ABN AMRO Settles with Dutch Regulator for $575 Million Following Money Laundering Charges

On April 19, 2021, the NPPS settled with Dutch bank ABN AMRO for 480 million euros (USD $575 million). The NPPS criminal investigation found that between 2014 and 2020, ABN AMRO failed to comply with the Dutch Anti-Money Laundering and Counter Terrorism Financing Act (AML/CTF Act) and was "culpable of money laundering." The NPPS found that ABN AMRO failed to conduct adequate client due diligence and incorrectly assigned money-laundering risk to a "considerable" number of client accounts. Further, NPPS said ABN AMRO failed to monitor risky client transactions and failed to terminate clients that posed "unacceptable" risk. ABN AMRO was found to have facilitated the criminal activities of various account holders that abused the bank's services. In a statement, ABN AMRO CEO Robert Swaak admitted the bank failed to fulfill its role as a "gatekeeper" in the financial industry. The settlement includes a €300 million fine (USD $359 million) and €180 million (USD $216 million) in disgorgement. 

U.K. Financial Regulator Initiates Money Laundering Proceedings Against NatWest Bank

In March 2021, the FCA commenced criminal proceedings against NatWest for alleged violations of the U.K.'s Money Laundering Regulations (MLR). Specifically, the FCA alleges that between November 2011 and October 2016, NatWest failed to adequately scrutinize £365 million deposited into the account of a U.K. incorporated business for money laundering risk, of which around £264 million was deposited in cash. The action against NatWest marks the first criminal prosecution of a British bank under the MLR. While the FCA has not charged individuals as part of the NatWest proceeding, sources suggest they still could.

Actions Against Individuals 

Prosecutions against individuals for money laundering-related offenses continued with a number of high-profile prosecutions, in particular in connection with bribery investigations:

  • Former Employee of Swiss Commodities Trader Pleads Guilty to Money Laundering Charge. In April, Raymond Kohut, a former employee of Gunvor Group, Ltd. pled guilty to one count of conspiracy to commit money laundering for his role in a bribery scheme involving Petroecuador, Ecuador's state-controlled oil company. According to court documents, Kohut facilitated more than $22 million in bribe payments to Ecuadorian officials on behalf of Gunvor Group through multiple consultants. These consultants made payments to "domestic and offshore bank accounts in the names of shell companies" for the benefit of Ecuadorian officials. Moreover, Kohut met with consultants in Florida in furtherance of the scheme. For example, in May 2016, Kohut met with an Ecuadorian official and multiple consultants in Miami to "discuss one of the Petroecuador contracts for which bribes would be paid."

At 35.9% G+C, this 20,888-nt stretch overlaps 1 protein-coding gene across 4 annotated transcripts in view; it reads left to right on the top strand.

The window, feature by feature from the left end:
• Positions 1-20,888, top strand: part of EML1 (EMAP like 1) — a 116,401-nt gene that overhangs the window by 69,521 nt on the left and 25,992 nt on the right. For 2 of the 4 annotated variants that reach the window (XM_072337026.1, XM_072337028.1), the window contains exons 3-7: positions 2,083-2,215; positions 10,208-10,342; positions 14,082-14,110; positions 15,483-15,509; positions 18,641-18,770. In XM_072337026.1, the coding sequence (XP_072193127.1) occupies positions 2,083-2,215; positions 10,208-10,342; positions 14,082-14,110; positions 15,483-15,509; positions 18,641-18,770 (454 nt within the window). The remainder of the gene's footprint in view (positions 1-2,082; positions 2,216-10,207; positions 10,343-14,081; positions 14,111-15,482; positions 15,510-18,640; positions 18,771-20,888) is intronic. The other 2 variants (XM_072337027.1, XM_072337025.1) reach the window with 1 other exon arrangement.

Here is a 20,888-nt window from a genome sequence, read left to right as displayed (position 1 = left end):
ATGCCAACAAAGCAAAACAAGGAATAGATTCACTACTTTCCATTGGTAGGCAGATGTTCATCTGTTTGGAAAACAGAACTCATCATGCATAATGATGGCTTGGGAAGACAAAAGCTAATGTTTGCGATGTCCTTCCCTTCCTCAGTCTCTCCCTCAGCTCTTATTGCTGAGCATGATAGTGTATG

• Odebrecht Bankers Charged with Laundering $170 Million. In May, Austrian national Peter Weinzierl, the chief executive officer (CEO) of an unidentified Austrian bank, was arrested in the U.K. for allegedly conspiring to launder hundreds of millions of dollars in connection with the bribery scandal that has engulfed Brazilian global construction conglomerate Odebrecht. The indictment alleges that Weinzierl and Alexander Waldstein, also an officer of the Austrian bank and an Austrian national, used fraudulent transactions to move $170 million from Odebrecht correspondent accounts in New York through the Austrian bank to offshore shell company accounts that were secretly controlled by Odebrecht. Weinzierl and Waldstein allegedly agreed to open accounts for the shell companies to move funds out of Odebrecht's official accounts and off Odebrecht's official books and records, according to the indictment. The payments to shell companies were then allegedly recorded by Odebrecht as legitimate business expenses, but in fact were secretly used to pay bribes to foreign officials to advance Odebrecht's business interests. Waldstein remains a fugitive. 
  • Government Official and Investment Advisor Charged in Scheme Involving Ecuadorian Public Police Pension Fund. In March, complaints were unsealed against two Ecuadorian citizens for their alleged participation in a bribery and money laundering scheme involving the Instituto de Seguridad Social de la Policia Nacional (ISSPOL), the Ecuadorian public police pension fund. According to the complaints, between 2014 and 2019, investment advisor Jorge Cherrez Miño paid approximately $2.6 million in bribes, including $1,397,066 to John Luzuriaga Aguinaga, an official at ISSPOL and a member of ISSPOL's Investment Committee. The bribes were allegedly paid in exchange for gaining and maintaining investment business from ISSPOL. The scheme allegedly involved the use of Florida-based companies and bank accounts in order to launder the bribery payments and to make the illegal payments to Luzuriaga and other government officials. The complaints, which allege a single count of money laundering conspiracy, allege that Luzuriaga even thanked Cherrez for the bribes and texted in December of 2015: "Thank you for fixing my financial life and that of my family."